Biodiversity Parks Hold Key to Protect Indonesia’s Local Plant Species

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Jakarta (Greeners) – Proper development of biodiversity parks will increase local biodiversity and support plants and animals conservation outside forest areas. In addition, the parks can also protect endangered plant species and its pollination in secondary forest areas due to land use changes especially in areas between 0 and 1000 meters, said director of Essential Ecosystem Management at Ministry of Environment and Forestry, Antung Deddy Radiansyah, in Jakarta, on Thursday (30/3).

Up to date, there are 72 parks have been established in the country with 15 already formed its own institution and declared as essential ecosystem areas.

“Biodiversity parks can become ex-situ conservation areas apart from botanical gardens, especially for local plants,” said Radiansyah adding that the biodiversity parks development was stipulated under Environment Ministerial Regulation issued in 2012.

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Biodiversity parks, he added, applied the concept of determining locations of endemic and endangered plants or planting plants with its supporting ecosystem to protect the relationships between plants and their pollinators to produce strong and healthy seeds.

Roemantyo, ecologist and conservationist from Biodiversity Foundation or Kehati, said that local means plants used in local areas meanwhile endemic refer to plants originally coming from the areas and could not be found in other places.

“Endangered means plants categorized under international institution such as International Union for Conservation of Nature (IUCN) as hard to find species,” said Roemantyo.

Furthermore, he said that parks development was crucial as Indonesia has 30,000 to 40,000 types of plants or 15.5 percent of total world’s species. At least 85 percent of the total requires pollination which could be supported by biodiversity parks development.

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The difference between biodiversity parks and botanical gardens, he said, laid on the species planted in the areas. For biodiversity parks, the focus is saving local species from biopiracy and also serves as the catalog for local genetic resources information. Meanwhile, botanical gardens usually serve as research sites and store as many as collections as possible for scientific purposes.

“Biodiversity parks also meant to observe plants and animals and provide economical value for local people,” he said. “Meanwhile, biodiversity parks also serve as nursery, breeding and science and technology development center, education and socialization, natural touristic site and green open space.”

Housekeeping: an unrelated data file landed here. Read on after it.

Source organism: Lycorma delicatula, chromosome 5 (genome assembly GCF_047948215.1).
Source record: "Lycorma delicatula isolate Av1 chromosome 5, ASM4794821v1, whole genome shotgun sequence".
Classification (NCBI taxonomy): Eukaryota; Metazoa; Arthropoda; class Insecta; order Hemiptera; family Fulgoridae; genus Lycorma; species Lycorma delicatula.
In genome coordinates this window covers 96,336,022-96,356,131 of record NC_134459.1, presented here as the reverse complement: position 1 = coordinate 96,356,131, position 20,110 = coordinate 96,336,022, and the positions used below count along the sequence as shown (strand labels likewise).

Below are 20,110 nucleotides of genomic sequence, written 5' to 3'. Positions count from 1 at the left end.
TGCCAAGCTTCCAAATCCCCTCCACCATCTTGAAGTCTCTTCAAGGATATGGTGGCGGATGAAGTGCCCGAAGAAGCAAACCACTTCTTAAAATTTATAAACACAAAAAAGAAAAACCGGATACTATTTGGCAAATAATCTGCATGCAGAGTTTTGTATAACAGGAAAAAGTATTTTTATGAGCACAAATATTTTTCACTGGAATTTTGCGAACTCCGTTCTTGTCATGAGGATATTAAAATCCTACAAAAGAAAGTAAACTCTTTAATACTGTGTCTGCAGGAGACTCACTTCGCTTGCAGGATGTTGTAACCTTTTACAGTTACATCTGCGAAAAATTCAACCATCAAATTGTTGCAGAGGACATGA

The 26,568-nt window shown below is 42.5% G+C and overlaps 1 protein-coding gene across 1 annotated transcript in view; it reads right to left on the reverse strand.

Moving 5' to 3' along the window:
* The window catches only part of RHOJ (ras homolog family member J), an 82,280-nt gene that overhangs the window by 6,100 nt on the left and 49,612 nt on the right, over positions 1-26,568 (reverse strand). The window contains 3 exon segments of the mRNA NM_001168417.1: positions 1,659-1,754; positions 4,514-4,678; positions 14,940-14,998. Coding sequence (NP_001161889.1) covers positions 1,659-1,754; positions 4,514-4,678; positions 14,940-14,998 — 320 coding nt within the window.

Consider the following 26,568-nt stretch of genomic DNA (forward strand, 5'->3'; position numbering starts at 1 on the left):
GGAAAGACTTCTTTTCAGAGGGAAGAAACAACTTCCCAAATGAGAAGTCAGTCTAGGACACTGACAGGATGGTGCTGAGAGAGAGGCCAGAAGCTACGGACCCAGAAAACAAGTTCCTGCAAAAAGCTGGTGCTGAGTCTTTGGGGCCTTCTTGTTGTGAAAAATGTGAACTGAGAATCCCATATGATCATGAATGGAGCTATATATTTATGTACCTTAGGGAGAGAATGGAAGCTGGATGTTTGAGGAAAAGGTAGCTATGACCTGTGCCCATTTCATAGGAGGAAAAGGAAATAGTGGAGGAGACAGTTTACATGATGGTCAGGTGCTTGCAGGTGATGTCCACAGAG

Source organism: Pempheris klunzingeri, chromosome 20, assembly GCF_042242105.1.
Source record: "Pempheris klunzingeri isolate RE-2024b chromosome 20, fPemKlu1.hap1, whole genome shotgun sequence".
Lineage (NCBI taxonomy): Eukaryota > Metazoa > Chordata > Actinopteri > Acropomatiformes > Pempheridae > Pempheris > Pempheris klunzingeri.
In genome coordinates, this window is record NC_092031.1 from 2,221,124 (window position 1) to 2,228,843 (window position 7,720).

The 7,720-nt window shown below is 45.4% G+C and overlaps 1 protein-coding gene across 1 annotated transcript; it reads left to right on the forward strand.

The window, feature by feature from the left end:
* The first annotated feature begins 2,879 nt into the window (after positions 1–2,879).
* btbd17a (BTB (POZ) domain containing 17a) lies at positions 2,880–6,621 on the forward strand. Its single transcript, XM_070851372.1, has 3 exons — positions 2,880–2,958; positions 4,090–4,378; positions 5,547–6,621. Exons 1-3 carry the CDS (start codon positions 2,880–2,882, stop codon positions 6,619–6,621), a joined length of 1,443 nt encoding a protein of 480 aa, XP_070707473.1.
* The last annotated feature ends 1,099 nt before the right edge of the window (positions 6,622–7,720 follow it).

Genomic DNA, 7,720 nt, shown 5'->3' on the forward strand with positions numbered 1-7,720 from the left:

READ ALSO: Biopiracy Threatens Biodiversity in Indonesia

Based on Ministerial Regulation issued in 2013, biodiversity park is defined as local natural resources site outside forest areas with in-situ and/or ex-situ conservation roles, especially for plants which rely on pollination, that support their sustainability.

From all 72 biodiversity parks, nine has already being developed since 2008 by the ministry :
1. Central Java Biodiversity park, located in Semarang State University of Semarang, established in 2008.
2. West Sumatra Biodiversity park, located in Andalas University’s Arboretum of Padang, established in 2009.
3. Liwa Lampung Biodiversity park, located in Lumbok Integrated Tourism, established in 2009.
4. Yogyakarta Biodiversity park, located in Tepus village, established in 2009.
5. West Java Biodiversity park, located in Kiara Payung, Sindang Sari village of Sumedang district, established in 2010.
6. East Java Biodiversity park, located in Wonosalam village of Jombang district, established in 2010.
7. North Sulawesi Biodiversity park, located in Paniki Dua village of Manado, established in 2010.
8. South Kalimantan Biodiversity park, located in an ex-mining site of Banjarbaru district, established in 2011.
9. Central Sulawesi Biodiversity park, located in Muhammadiyah University of Sigi district, established in 2012.

Other biodiversity parks were set up in Banten, Bengkulu, Central Java, East Java, Bangka Belitung Island, and North Maluku. In addition, Nanggroe Aceh Darussalam, South Sulawesi, Central Sulawesi, Southeast Sulawesi, North Sulawesi, West Sulawesi and North Sulawesi.

Reports by Danny Kosasih

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